MAKRO is a large, empirically based macroeconomic model of the Danish economy. The purpose of the model is to serve as a tool for medium and long-term projections, short and long-run policy impact assessment, and long-run fiscal policy sustainability measurement. In addition, the model can incorporate short-term economic forecasts into its projections.
The model is developed by the MAKRO model group at DREAM for use by the Danish Ministry of Finance. The model code is made freely available, however, and may be used by anyone.
The model parameters, equations, and data as a whole have been selected such that the short and long-run properties are as empirically and theoretically well-founded as possible. MAKRO incorporates four types of economic agents: households, firms, the government, and foreign agents demanding Danish exports. The model is micro-founded and forward-looking, with the behavior of households and firms supported by a detailed specification of their objective functions, preferences, technology, and budget sets. The government’s behavior follows a set of exogenous rules as is standard, and the demand for exports is determined by a demand function that incorporates aspects of different trade models.
MAKRO is a New-Keynesian model, but differs from so-called DSGE models in a few ways. DSGE models solve for optimal decisions, which are functions of state variables and contain information pertaining to the model’s stochastic nature. These optimal decision functions are defined in a neighborhood of the model’s steady state. MAKRO is instead a computational general equilibrium model that solves for a single path for all its variables. This solution relies on initial and terminal conditions and reflects all policy changes and variations in exogenous factors one wishes to study.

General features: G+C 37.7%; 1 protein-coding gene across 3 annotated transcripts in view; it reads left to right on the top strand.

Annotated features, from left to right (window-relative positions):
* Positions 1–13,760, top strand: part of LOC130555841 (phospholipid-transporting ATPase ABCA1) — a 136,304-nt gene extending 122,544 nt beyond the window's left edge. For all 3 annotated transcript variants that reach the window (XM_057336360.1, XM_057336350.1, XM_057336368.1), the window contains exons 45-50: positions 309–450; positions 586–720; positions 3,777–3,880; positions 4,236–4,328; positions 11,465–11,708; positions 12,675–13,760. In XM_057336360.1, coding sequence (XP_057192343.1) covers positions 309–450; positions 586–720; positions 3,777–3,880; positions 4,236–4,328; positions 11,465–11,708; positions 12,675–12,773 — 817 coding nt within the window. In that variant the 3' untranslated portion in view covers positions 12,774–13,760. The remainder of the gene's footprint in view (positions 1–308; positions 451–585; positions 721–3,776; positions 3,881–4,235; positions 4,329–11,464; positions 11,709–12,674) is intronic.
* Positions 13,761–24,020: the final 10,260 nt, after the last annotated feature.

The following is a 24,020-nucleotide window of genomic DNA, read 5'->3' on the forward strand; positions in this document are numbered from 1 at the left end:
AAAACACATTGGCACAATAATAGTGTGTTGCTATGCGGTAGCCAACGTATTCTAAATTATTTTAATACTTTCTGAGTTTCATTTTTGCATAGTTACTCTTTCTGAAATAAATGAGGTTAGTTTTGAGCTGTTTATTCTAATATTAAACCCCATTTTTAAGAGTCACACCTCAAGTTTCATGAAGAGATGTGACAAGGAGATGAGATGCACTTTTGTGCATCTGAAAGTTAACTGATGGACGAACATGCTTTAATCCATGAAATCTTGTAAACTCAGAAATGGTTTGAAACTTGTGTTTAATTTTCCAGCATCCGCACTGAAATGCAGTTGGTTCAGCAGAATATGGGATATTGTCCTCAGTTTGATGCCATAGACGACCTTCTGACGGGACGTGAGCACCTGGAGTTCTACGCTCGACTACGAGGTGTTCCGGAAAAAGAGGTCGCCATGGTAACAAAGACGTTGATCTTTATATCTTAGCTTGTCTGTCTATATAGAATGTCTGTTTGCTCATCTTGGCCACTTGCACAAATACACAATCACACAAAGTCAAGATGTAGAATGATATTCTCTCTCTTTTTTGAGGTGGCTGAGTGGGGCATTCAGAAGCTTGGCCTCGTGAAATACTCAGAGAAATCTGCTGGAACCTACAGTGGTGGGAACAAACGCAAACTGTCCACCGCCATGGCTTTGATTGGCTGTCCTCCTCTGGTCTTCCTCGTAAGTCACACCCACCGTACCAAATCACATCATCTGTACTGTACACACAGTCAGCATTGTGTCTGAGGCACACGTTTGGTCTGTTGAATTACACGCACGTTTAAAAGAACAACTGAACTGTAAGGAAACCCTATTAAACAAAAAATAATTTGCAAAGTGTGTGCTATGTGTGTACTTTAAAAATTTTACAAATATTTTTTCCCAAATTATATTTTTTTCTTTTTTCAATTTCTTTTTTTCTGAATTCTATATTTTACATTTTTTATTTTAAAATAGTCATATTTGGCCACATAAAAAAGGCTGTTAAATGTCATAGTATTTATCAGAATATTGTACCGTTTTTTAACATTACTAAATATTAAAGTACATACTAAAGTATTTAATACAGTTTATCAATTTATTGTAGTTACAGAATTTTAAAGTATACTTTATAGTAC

MAKRO also differs from other models of its type due to its size. The household side of the model solves a model of overlapping generations, each with a life cycle of 100 years. The firm side of the model currently solves for nine different sectors of the economy. It is a nonlinear model with a large number of endogenous variables, and as a professional planning and budgeting tool, the model’s variables must correspond precisely to their counterparts in the data. One of the primary purposes of MAKRO is to characterize the government budget balance and how it responds to shocks and policy changes. This requires a considerable disaggregation of the fiscal part of the model as it must be able to evaluate a large number of tax and transfer interventions as well as specific government consumption changes.